Mobile Support is Proactive, Not Reactive

“Be proactive.” You’ve heard some iteration of this from your parents, your teachers, and doctors, certainly (if only I could go back in time, Doctor!). Be proactive about your health, be proactive about your work, be proactive about your relationships; don’t wait until the last minute. So it’s no surprise that this mantra is now a fundamental pillar of mobile customer care/ a good customer service department.

When it started out, customer support was largely remedial: It was there for times when your internet line went down or your phone broke. But how much better things could have been if we could have avoided these catastrophes altogether!

We’re at the point of redefining what customer service means, which is an exciting place to be, and just one more way that mobile is trailblazing for the rest of the business / tech world. Call me the doctor of mobile.

Here’s how to be proactive about the health of your app:

1. Put yourself in the customer’s shoes:
Try to think like a customer: is the app fulfilling its brand promise, is what’s advertised being delivered? Think about value perception– if a customer has spent $10 on your app and is unhappy, it’s because they feel they’re not getting value out of the app. Maybe some tweaks to your marketing campaign are in order, or perhaps some more serious work needs to be done on the product to ensure the user has gotten their money’s worth. Of course, we don’t have a crystal ball into customers’ heads. This is why establishing a venue through which you can hear your customers (native support messaging) is so crucial to customer success.

2. Push, don’t pull:
Use push notifications as the ultimate proactive tool. Our engagement in apps is enormously due to push notifications; we’re doing less “hunting and pecking” through our app grid. Apps that notify users (without over-notifying) are rewarded with the user’s engagement (and dollars). After you’ve got them back in the app, segment users to garner feedback from different groups; for example, target users who have used the app less than 3 times since installing it, and send them a message like “Hi John, How can we make our app better? We’d love to hear your thoughts!”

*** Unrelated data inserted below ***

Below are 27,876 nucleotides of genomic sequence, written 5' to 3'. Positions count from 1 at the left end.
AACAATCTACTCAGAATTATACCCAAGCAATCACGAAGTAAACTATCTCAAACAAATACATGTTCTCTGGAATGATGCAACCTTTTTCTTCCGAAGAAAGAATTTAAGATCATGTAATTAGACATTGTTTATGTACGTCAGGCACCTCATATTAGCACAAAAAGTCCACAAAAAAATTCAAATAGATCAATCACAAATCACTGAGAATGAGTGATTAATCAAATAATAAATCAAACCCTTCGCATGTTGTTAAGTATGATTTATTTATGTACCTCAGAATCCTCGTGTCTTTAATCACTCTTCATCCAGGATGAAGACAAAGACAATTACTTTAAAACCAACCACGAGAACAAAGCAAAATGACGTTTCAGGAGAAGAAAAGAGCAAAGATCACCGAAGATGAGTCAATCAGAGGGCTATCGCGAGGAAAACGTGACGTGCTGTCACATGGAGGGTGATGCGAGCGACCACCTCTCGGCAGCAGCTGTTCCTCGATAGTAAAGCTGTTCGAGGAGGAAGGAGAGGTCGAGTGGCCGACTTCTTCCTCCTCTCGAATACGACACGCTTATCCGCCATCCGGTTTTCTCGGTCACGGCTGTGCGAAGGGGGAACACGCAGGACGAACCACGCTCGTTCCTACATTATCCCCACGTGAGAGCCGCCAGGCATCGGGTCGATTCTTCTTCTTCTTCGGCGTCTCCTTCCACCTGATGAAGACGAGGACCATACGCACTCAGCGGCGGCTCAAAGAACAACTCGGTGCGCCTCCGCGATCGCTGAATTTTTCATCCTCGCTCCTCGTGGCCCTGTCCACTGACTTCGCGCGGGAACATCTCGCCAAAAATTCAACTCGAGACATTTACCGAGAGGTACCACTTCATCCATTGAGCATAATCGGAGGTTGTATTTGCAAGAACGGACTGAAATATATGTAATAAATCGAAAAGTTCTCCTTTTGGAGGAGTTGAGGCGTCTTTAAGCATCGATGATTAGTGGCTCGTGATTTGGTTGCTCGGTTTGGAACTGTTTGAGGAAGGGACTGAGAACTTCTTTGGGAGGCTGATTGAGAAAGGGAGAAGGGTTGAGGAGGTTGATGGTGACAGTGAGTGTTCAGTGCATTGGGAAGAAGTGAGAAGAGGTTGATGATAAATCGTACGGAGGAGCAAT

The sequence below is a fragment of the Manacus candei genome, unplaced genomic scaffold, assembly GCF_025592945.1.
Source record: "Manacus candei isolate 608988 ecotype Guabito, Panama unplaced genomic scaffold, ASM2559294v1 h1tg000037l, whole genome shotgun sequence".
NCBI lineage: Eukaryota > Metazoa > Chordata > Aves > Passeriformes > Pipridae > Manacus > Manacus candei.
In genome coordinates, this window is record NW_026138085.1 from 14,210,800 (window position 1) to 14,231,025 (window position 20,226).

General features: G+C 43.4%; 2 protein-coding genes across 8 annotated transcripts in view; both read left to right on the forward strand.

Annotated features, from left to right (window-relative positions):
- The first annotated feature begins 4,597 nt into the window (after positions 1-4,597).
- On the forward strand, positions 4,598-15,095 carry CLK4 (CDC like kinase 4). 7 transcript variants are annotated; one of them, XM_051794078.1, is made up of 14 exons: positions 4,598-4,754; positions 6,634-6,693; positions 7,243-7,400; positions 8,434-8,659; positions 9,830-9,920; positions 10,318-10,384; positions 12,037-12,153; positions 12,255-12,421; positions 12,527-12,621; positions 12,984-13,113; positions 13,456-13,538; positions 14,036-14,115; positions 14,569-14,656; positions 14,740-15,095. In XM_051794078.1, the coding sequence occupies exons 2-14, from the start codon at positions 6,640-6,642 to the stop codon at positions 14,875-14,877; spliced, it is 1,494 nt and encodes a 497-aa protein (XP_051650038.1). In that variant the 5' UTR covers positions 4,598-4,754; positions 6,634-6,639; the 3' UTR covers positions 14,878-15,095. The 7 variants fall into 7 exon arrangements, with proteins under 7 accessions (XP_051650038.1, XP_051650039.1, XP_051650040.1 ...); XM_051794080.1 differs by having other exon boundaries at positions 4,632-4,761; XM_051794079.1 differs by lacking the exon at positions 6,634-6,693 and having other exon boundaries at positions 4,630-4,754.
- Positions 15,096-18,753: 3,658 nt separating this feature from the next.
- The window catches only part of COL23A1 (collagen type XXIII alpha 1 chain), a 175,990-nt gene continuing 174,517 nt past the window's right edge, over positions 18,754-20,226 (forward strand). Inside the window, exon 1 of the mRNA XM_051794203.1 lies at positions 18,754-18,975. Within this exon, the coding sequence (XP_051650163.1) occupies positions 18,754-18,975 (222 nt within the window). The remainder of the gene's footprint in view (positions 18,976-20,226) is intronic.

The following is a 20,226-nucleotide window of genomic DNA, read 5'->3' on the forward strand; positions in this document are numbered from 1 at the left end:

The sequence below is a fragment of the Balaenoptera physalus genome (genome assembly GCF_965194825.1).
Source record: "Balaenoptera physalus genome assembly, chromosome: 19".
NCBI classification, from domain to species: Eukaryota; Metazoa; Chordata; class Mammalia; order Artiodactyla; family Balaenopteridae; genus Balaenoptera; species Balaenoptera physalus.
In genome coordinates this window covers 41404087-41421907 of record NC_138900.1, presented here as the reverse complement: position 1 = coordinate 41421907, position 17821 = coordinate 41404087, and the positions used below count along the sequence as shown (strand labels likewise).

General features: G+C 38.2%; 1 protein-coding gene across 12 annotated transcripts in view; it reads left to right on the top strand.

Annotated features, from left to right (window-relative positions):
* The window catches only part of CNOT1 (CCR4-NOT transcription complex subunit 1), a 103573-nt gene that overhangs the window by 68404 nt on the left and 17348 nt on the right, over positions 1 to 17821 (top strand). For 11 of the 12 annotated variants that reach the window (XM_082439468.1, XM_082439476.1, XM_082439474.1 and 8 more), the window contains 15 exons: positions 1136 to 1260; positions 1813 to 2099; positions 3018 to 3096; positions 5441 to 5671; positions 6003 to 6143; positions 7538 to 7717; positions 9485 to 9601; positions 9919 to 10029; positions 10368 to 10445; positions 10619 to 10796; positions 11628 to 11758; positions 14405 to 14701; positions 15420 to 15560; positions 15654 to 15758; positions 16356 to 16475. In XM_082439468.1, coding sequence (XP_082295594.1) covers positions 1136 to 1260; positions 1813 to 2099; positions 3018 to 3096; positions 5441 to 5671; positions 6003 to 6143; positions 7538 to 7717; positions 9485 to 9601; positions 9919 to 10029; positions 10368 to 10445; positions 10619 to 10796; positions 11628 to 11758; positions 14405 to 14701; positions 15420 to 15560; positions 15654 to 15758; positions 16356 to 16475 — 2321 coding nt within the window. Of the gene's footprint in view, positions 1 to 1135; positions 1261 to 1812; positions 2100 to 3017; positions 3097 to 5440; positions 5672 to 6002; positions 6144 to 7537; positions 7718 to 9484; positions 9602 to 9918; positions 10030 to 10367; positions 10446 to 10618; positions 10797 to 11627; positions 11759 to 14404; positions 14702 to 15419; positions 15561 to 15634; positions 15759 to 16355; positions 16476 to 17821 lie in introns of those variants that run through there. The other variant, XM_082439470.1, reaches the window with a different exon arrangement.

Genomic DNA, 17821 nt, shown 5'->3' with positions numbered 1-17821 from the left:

3. Tiers of “support”:
It’s every customer service department’s dream to garner only positive feedback, and fix any bugs before the app rolls out to the public. But we’re all human, and when your product fails to live up to the users’ expectations, then workflow organization becomes your number one priority—meaning that you provide speedy support to your top paying customers. Again, think “segment and prioritize.” This optimizes agent workflow and enables agents to successfully deliver premium customer service to the people who are paying the bills. In this way, you’re being proactive about customer relationships that in turn greatly impact retention rates and the success of your app.

At the end of the day, it comes down to developing meaningful relationships with your customers; providing prioritized service is a surefire way to demonstrate care and keep customers loyal.

As mobile changes, so will the user’s experience and expectations. The old definition of customer “support” is being phased out; the most successful apps are now adapting to provide proactive customer care, rather than support as remedial.

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